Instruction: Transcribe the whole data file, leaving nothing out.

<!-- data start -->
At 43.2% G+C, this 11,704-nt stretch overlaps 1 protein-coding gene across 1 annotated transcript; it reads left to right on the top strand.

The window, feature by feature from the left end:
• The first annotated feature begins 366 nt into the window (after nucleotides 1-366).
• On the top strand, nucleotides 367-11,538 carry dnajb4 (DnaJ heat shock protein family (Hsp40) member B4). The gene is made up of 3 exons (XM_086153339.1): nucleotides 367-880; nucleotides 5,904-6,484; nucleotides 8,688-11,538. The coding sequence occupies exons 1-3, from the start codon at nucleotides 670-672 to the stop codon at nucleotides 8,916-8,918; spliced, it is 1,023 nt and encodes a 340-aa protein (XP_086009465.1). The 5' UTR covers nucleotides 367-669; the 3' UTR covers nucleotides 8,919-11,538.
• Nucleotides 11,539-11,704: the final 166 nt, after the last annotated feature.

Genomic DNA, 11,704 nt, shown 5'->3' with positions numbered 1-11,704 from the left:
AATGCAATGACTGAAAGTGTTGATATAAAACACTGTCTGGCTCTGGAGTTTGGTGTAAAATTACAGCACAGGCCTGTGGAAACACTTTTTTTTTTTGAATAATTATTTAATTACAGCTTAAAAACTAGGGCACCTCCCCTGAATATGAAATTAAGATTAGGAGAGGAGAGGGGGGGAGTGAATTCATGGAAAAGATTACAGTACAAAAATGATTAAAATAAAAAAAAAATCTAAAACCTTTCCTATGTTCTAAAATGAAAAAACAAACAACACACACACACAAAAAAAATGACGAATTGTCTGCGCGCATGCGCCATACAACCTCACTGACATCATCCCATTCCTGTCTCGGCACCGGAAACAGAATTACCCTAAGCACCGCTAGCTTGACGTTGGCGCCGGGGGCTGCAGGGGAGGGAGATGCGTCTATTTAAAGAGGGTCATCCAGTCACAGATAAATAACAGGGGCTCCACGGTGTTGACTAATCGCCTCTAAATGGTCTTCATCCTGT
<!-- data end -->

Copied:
At 43.2% G+C, this 11,704-nt stretch overlaps 1 protein-coding gene across 1 annotated transcript; it reads left to right on the top strand.

The window, feature by feature from the left end:
• The first annotated feature begins 366 nt into the window (after nucleotides 1-366).
• On the top strand, nucleotides 367-11,538 carry dnajb4 (DnaJ heat shock protein family (Hsp40) member B4). The gene is made up of 3 exons (XM_086153339.1): nucleotides 367-880; nucleotides 5,904-6,484; nucleotides 8,688-11,538. The coding sequence occupies exons 1-3, from the start codon at nucleotides 670-672 to the stop codon at nucleotides 8,916-8,918; spliced, it is 1,023 nt and encodes a 340-aa protein (XP_086009465.1). The 5' UTR covers nucleotides 367-669; the 3' UTR covers nucleotides 8,919-11,538.
• Nucleotides 11,539-11,704: the final 166 nt, after the last annotated feature.

Genomic DNA, 11,704 nt, shown 5'->3' with positions numbered 1-11,704 from the left:
AATGCAATGACTGAAAGTGTTGATATAAAACACTGTCTGGCTCTGGAGTTTGGTGTAAAATTACAGCACAGGCCTGTGGAAACACTTTTTTTTTTTGAATAATTATTTAATTACAGCTTAAAAACTAGGGCACCTCCCCTGAATATGAAATTAAGATTAGGAGAGGAGAGGGGGGGAGTGAATTCATGGAAAAGATTACAGTACAAAAATGATTAAAATAAAAAAAAAATCTAAAACCTTTCCTATGTTCTAAAATGAAAAAACAAACAACACACACACACAAAAAAAATGACGAATTGTCTGCGCGCATGCGCCATACAACCTCACTGACATCATCCCATTCCTGTCTCGGCACCGGAAACAGAATTACCCTAAGCACCGCTAGCTTGACGTTGGCGCCGGGGGCTGCAGGGGAGGGAGATGCGTCTATTTAAAGAGGGTCATCCAGTCACAGATAAATAACAGGGGCTCCACGGTGTTGACTAATCGCCTCTAAATGGTCTTCATCCTGT